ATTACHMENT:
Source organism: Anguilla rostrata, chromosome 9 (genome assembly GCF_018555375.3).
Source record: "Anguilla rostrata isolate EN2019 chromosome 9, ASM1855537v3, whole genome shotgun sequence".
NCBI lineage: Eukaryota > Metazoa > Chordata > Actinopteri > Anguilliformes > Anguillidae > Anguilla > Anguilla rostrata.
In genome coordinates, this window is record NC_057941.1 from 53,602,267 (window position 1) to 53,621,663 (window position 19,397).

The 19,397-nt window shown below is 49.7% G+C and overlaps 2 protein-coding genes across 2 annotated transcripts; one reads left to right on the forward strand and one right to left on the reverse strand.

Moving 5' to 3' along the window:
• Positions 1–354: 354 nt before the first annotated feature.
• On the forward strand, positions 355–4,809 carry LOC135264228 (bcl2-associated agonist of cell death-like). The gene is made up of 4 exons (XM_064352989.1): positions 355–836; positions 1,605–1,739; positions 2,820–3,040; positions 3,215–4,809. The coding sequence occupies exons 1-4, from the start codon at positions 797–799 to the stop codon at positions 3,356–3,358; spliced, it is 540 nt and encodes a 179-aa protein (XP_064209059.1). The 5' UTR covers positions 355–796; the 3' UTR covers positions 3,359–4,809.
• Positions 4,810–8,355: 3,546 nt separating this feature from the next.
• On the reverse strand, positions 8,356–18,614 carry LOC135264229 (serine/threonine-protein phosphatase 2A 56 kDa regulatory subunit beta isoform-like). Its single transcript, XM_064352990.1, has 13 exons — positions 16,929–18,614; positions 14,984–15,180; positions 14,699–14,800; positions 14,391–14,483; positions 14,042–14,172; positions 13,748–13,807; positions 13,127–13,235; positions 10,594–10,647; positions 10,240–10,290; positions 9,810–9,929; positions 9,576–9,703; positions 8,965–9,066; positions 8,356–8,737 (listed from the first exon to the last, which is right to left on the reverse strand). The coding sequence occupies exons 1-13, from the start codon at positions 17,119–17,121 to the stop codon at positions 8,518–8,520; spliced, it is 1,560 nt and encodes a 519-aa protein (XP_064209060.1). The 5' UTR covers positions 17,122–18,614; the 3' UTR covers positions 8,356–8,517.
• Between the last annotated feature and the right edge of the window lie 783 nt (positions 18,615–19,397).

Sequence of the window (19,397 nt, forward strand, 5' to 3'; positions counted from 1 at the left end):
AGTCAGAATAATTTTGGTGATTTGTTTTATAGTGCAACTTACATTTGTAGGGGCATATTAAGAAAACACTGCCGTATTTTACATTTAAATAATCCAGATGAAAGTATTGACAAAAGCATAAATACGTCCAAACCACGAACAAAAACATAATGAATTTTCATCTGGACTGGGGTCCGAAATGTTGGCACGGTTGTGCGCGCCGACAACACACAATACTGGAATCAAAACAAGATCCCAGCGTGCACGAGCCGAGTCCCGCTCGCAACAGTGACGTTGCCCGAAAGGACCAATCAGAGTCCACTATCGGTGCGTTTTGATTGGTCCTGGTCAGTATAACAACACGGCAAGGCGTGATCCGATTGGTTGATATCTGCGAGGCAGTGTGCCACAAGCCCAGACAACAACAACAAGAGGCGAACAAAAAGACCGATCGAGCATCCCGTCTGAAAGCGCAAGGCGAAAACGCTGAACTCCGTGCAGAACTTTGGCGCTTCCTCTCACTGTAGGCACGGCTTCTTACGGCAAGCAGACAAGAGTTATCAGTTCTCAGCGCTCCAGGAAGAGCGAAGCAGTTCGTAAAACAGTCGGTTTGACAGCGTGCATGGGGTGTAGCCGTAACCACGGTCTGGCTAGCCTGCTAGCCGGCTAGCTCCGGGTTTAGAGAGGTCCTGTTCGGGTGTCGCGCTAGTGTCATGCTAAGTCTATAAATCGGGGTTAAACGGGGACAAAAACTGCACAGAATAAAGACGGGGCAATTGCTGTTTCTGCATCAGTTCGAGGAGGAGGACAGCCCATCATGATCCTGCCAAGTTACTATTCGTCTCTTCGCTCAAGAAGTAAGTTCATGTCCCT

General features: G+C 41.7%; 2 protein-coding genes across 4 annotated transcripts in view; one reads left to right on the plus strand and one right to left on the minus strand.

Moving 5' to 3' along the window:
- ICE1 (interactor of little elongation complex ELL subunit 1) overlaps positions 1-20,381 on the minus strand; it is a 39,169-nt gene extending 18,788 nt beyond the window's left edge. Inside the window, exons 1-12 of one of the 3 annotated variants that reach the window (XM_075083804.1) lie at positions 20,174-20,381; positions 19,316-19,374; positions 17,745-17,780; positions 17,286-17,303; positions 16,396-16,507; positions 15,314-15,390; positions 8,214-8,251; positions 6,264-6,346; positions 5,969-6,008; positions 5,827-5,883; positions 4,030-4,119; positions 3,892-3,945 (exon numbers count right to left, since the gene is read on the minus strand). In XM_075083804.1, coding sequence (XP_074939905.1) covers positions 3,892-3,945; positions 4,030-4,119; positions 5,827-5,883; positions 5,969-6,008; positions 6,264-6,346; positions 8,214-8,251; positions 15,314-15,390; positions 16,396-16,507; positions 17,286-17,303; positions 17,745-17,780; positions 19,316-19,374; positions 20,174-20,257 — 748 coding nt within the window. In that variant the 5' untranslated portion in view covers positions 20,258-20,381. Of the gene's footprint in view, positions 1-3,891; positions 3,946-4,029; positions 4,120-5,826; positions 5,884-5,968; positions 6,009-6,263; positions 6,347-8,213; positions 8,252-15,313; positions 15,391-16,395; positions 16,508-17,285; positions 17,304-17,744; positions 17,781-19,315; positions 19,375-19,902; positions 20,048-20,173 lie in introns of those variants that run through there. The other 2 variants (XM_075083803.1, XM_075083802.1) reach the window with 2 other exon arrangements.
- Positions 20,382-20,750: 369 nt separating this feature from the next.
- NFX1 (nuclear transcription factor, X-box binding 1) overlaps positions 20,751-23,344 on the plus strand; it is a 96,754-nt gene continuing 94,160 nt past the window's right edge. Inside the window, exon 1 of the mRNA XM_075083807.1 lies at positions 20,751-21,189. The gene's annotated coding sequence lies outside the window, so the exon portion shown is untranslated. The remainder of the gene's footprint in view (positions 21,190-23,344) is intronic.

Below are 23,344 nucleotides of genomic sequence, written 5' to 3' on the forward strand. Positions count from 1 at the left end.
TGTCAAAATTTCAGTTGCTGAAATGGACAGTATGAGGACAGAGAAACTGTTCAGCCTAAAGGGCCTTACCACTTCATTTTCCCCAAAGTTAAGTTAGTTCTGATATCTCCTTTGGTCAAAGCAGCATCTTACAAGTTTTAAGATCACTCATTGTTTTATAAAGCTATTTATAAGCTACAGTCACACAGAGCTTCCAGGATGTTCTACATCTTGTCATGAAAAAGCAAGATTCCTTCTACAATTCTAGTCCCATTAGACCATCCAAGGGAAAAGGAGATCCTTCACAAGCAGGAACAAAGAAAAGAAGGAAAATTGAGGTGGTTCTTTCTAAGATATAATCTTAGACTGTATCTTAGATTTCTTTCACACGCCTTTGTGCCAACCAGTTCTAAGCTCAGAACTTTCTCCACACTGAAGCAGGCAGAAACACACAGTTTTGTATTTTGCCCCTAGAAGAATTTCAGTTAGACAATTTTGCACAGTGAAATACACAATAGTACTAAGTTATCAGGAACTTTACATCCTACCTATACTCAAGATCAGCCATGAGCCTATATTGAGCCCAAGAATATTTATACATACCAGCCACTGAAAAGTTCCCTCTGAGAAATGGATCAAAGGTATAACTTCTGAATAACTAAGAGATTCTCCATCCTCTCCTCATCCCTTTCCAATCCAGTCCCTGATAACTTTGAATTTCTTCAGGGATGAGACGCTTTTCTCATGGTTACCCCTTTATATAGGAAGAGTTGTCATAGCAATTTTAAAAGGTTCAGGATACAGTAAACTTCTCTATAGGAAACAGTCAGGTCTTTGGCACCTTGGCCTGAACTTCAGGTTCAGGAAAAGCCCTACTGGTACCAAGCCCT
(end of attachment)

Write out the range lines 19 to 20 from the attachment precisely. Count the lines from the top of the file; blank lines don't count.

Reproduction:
Below are 23,344 nucleotides of genomic sequence, written 5' to 3' on the forward strand. Positions count from 1 at the left end.
TGTCAAAATTTCAGTTGCTGAAATGGACAGTATGAGGACAGAGAAACTGTTCAGCCTAAAGGGCCTTACCACTTCATTTTCCCCAAAGTTAAGTTAGTTCTGATATCTCCTTTGGTCAAAGCAGCATCTTACAAGTTTTAAGATCACTCATTGTTTTATAAAGCTATTTATAAGCTACAGTCACACAGAGCTTCCAGGATGTTCTACATCTTGTCATGAAAAAGCAAGATTCCTTCTACAATTCTAGTCCCATTAGACCATCCAAGGGAAAAGGAGATCCTTCACAAGCAGGAACAAAGAAAAGAAGGAAAATTGAGGTGGTTCTTTCTAAGATATAATCTTAGACTGTATCTTAGATTTCTTTCACACGCCTTTGTGCCAACCAGTTCTAAGCTCAGAACTTTCTCCACACTGAAGCAGGCAGAAACACACAGTTTTGTATTTTGCCCCTAGAAGAATTTCAGTTAGACAATTTTGCACAGTGAAATACACAATAGTACTAAGTTATCAGGAACTTTACATCCTACCTATACTCAAGATCAGCCATGAGCCTATATTGAGCCCAAGAATATTTATACATACCAGCCACTGAAAAGTTCCCTCTGAGAAATGGATCAAAGGTATAACTTCTGAATAACTAAGAGATTCTCCATCCTCTCCTCATCCCTTTCCAATCCAGTCCCTGATAACTTTGAATTTCTTCAGGGATGAGACGCTTTTCTCATGGTTACCCCTTTATATAGGAAGAGTTGTCATAGCAATTTTAAAAGGTTCAGGATACAGTAAACTTCTCTATAGGAAACAGTCAGGTCTTTGGCACCTTGGCCTGAACTTCAGGTTCAGGAAAAGCCCTACTGGTACCAAGCCCT